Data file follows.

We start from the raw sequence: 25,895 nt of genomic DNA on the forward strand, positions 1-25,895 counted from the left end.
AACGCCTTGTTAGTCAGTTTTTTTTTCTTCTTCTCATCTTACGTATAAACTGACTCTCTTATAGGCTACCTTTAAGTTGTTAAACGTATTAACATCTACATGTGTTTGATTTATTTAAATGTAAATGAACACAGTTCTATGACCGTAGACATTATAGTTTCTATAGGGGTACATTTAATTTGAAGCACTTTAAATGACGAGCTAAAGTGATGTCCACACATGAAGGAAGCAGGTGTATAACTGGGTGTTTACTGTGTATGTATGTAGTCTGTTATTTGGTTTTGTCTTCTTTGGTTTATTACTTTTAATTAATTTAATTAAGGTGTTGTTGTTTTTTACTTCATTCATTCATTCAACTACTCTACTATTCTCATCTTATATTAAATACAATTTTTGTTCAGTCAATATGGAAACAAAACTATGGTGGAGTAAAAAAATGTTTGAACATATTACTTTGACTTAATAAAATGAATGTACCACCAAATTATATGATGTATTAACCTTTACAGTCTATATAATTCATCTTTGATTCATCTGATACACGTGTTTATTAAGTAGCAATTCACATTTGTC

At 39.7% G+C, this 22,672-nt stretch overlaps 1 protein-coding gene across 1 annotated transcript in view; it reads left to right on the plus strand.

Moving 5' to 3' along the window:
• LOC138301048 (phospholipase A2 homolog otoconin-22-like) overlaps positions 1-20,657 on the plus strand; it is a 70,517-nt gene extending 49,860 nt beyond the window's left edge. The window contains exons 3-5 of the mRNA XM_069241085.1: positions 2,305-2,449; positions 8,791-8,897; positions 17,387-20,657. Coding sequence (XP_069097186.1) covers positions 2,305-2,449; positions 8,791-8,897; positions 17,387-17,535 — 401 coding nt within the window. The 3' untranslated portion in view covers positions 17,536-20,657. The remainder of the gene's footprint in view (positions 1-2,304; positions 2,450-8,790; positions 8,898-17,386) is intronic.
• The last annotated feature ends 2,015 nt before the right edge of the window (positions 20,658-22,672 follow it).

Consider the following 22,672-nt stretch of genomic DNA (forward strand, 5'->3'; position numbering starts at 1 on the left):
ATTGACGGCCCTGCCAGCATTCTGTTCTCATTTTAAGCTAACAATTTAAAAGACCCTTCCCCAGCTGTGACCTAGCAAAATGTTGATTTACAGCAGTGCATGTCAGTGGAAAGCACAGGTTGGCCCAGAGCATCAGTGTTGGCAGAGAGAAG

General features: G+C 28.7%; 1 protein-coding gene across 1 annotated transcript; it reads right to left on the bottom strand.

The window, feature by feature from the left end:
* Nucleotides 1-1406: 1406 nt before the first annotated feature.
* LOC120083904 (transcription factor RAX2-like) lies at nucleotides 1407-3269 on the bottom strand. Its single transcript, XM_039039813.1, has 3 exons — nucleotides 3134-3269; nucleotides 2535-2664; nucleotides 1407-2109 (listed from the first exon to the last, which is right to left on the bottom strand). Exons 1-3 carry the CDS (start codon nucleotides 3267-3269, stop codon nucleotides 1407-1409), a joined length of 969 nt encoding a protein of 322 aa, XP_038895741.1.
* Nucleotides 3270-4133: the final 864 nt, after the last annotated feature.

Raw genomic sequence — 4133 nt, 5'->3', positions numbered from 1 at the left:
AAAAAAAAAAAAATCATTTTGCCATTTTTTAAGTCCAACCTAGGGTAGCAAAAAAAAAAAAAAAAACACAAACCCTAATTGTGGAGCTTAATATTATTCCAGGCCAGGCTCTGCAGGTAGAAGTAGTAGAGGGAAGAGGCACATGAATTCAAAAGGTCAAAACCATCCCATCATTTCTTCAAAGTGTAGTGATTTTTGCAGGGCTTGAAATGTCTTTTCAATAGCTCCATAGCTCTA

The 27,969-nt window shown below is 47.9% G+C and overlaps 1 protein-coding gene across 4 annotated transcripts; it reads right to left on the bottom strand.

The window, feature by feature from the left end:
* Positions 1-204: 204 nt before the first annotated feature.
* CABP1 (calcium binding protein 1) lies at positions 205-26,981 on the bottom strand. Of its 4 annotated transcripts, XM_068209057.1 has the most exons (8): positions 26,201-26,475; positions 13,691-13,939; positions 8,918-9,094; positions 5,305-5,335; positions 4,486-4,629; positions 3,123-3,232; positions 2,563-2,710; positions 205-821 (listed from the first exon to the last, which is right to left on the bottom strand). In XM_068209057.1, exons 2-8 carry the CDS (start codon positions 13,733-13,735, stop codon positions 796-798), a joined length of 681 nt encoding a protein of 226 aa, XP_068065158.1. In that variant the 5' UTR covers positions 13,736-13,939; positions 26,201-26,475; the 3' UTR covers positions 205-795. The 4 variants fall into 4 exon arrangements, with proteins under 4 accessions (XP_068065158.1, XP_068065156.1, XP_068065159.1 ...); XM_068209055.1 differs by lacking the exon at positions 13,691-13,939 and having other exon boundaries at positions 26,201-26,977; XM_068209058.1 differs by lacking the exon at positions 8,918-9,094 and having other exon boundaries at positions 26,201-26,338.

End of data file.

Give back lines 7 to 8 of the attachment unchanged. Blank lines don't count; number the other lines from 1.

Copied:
Consider the following 22,672-nt stretch of genomic DNA (forward strand, 5'->3'; position numbering starts at 1 on the left):
ATTGACGGCCCTGCCAGCATTCTGTTCTCATTTTAAGCTAACAATTTAAAAGACCCTTCCCCAGCTGTGACCTAGCAAAATGTTGATTTACAGCAGTGCATGTCAGTGGAAAGCACAGGTTGGCCCAGAGCATCAGTGTTGGCAGAGAGAAG